Congress also changed the rules on estate taxes last year, raising the exemption to $5 million and lowering the rate to 35%, also for two years. Taken together, the new estate and gift rates are the most generous since 1931, according to tax historian Joseph Thorndike. (See "The Estate Tax: What You Need to Do," left.)

The new rules provide many reasons for people to consider making hefty gifts—soon.

Most important for people like Mr. Maggi, the recent changes align estate, gift and generation-skipping taxes, which are imposed when givers try to avoid layers of estate tax by leaving assets to heirs two or more generations removed. That means a married couple can "spend" their combined $10 million exemption to avoid a combination of the three taxes.

Defying the expectations of tax experts, lawmakers also refrained from restricting several specialized techniques that can help people amplify the size of their gifts. (See "How Risky Is Your Trust?", right).

There may be reason to act swiftly: While many hope lawmakers will extend the current regime beyond 2012, other events—such as a debt crisis—could render the tax breaks temporary.

State taxes, which always are a worry, present little problem here: Only Tennessee and Connecticut impose gift taxes.

This combination of factors—future uncertainty plus big current exemptions plus leverage techniques plus no state gift tax—seems almost designed to encourage large gifts to heirs.

"In the next two years, wealthy people have an unprecedented opportunity to push a lot of the value of their assets out of the estate-tax system," says Philip Kavesh, an attorney at Kavesh, Minor & Otis in Torrance, Calif.

The open window for gifts raises gnarly questions for taxpayers, however. The most obvious: who is wealthy enough to need to benefit from the new gift-tax rules? Experts say the answer varies, but that people with assets approaching the current $5 million or $10 million exemptions should think hard. Making the gift now, tax-free, shields future appreciation from taxes.

"If you are single with assets of $4 million or more, or married with $8 million or more, you should definitely look at making gifts," Mr. Kavesh says.

Below that level, making gifts still could be a smart tax move for people who might get caught if the individual estate exemption drops back to $3.5 million (its 2009 level) or even $1 million, as the 2013 law now stands.

Another crucial factor is potential growth: The faster an asset is appreciating, the more it can make sense to move it out of one's estate, now that giving is easier. Some also may want to put "sacred family assets"—a beloved vacation home or pieces of furniture, art or jewelry—into trusts to preserve them for future generations.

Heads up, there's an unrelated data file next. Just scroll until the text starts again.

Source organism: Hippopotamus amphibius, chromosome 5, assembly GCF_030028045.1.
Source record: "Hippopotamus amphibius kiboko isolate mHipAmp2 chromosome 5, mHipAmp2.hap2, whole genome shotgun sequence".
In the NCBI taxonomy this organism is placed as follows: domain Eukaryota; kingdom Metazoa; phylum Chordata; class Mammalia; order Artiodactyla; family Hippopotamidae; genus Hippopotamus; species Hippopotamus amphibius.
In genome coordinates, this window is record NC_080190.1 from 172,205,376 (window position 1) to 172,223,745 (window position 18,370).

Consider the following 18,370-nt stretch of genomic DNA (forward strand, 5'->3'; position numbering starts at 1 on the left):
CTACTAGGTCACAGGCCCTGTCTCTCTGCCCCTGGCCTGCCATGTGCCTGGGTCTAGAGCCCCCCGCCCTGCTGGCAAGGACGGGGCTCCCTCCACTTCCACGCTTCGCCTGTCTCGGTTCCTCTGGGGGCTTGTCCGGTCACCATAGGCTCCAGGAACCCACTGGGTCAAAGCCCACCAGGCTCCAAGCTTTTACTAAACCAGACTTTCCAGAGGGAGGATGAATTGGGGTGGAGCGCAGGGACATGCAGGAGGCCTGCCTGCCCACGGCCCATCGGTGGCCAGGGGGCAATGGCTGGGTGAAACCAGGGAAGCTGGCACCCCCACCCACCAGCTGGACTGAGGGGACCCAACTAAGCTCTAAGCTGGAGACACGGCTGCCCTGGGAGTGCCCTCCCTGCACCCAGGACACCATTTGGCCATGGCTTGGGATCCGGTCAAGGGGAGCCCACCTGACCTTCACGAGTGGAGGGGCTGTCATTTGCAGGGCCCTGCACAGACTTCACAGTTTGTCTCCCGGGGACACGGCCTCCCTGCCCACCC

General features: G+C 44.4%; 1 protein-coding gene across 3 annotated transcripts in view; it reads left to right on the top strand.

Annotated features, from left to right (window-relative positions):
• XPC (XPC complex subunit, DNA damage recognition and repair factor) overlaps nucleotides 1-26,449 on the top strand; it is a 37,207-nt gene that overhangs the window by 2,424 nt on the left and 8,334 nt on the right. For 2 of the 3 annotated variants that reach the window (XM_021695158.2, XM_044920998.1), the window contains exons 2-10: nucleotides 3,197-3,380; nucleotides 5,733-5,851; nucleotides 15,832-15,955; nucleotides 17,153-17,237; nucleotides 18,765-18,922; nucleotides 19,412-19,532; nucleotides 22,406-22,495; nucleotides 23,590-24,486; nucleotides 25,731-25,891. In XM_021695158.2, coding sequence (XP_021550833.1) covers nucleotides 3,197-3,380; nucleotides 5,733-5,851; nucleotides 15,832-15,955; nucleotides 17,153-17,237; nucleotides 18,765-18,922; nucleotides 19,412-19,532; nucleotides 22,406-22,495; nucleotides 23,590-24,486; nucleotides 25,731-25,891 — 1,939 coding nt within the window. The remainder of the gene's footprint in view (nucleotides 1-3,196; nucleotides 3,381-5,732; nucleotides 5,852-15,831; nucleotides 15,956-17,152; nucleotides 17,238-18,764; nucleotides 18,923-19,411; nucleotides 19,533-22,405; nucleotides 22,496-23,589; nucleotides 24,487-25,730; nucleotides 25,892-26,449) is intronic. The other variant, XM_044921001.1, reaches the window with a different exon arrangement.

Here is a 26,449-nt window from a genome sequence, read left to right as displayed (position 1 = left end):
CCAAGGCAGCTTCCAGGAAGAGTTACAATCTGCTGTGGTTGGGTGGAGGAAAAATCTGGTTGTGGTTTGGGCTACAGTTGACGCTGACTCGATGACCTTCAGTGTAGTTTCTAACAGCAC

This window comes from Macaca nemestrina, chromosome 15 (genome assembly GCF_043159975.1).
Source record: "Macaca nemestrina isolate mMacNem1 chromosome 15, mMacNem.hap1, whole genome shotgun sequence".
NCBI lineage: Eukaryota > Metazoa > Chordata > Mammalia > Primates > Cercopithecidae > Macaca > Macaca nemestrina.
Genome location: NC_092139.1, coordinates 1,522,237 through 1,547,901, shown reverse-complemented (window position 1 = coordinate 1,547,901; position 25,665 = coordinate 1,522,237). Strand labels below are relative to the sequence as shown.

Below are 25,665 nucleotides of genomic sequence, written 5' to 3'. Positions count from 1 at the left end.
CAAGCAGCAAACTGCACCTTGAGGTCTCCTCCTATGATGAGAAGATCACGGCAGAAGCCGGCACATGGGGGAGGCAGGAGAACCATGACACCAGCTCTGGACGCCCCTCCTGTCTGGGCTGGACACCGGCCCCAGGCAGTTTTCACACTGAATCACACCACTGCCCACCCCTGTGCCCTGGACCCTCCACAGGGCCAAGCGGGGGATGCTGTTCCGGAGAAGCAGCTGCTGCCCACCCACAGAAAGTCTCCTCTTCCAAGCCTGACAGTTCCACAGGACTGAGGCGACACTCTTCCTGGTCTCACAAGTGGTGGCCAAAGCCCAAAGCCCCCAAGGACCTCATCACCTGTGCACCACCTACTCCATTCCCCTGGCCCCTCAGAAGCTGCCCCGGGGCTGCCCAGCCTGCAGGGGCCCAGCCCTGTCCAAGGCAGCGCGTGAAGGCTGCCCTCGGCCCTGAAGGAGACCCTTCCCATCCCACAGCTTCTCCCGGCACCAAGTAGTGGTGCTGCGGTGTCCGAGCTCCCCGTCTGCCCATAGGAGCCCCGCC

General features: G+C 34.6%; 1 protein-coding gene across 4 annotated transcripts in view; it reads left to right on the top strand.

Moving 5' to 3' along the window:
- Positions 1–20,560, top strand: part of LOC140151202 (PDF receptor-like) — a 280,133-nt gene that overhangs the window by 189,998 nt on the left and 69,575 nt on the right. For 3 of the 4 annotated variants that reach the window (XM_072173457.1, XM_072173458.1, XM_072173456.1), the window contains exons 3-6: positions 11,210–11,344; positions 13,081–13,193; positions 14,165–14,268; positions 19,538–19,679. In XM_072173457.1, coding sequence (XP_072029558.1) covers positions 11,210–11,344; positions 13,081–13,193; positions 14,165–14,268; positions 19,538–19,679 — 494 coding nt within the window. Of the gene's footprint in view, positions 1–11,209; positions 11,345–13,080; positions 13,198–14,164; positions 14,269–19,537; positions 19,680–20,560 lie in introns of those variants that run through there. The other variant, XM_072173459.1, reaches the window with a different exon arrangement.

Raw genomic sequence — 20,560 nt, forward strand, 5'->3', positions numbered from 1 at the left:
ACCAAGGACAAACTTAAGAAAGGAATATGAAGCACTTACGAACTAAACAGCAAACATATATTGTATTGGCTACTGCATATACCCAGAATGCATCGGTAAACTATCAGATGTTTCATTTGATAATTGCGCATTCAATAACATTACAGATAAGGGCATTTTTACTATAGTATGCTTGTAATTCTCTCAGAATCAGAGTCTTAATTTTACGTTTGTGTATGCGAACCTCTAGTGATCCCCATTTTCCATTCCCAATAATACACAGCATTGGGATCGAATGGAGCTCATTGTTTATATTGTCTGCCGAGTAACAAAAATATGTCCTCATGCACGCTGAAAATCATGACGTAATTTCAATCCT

Beyond the level of your assets, there are emotional issues to consider. How does it feel to part with an asset, especially one the owner has worked a lifetime to build? And how will gifts affect their recipients, for better or worse? After all, William Shakespeare's bloody tragedy "King Lear" begins when a father gives his kingdom to his daughters, so that he may "unburdened crawl toward death."

In the past, planners have focused on tax strategies, but with higher exemptions the question of how much control a giver is willing to cede comes to the fore. "It becomes a more emotionally driven decision," says John Dadakis, an attorney at Holland & Knight in New York.

Estate expert Howard Zaritsky, a consultant attorney in Rapidan, Va., is even blunter on the subject of gifts, warning not to concentrate on "tax home runs" at the expense of more important factors. "I used to tell my clients, 'You will not get the money back, your heirs won't write you a thank-you note, and you won't approve of how they spend the money.'"

Different people will come to different decisions, of course. Randy Beeman, a 53-year-old managing director of the Wise Investor Group in Reston, Va., says he is unlikely to make huge gifts now to a trust he set up for his daughter, 13, even though it might make sense tax-wise.

"I grew up without anything myself," he says. "While I want to provide for my daughter, I don't want to make things too easy for her." Instead he is contemplating making gifts to nieces, nephews and cousins for education expenses.

If you are in the Maggi camp, and want to exploit the new rules, there are other issues to keep in mind.

First, what happens to gifts made now if the exemption drops in the future? The answer is unclear. Congress might grandfather past gifts, or the law might "claw back" gifts greater than the exemption at the time the donor dies. But such a reversion would exempt any income or appreciation that occurs after the gift date, say experts.

Also be aware of the traditional tax drawbacks of gifts. Unlike assets left in an estate, the giver's original "cost basis" carries over to the recipient. (If left in an estate, an asset's cost basis rises to full market value at death.) If an asset is put in trust, the trust will owe income tax at the highest rates starting at a very low level (currently 35% at $11,200).

Most people making a big financial gift choose to set up trusts, either to preserve control of the asset—and prevent Junior from squandering it on sports cars—or to magnify the gift using special techniques. But there are drawbacks.

Givers often need to use an institution as the trustee, especially when the trust will run for decades. But institutional trustees can charge hefty fees or move slowly, with a costly memo to the file for every phone call. Does your granddaughter need money from the trust to help pay for a wedding? A committee may have to decide how much is appropriate, charging the trust for its time.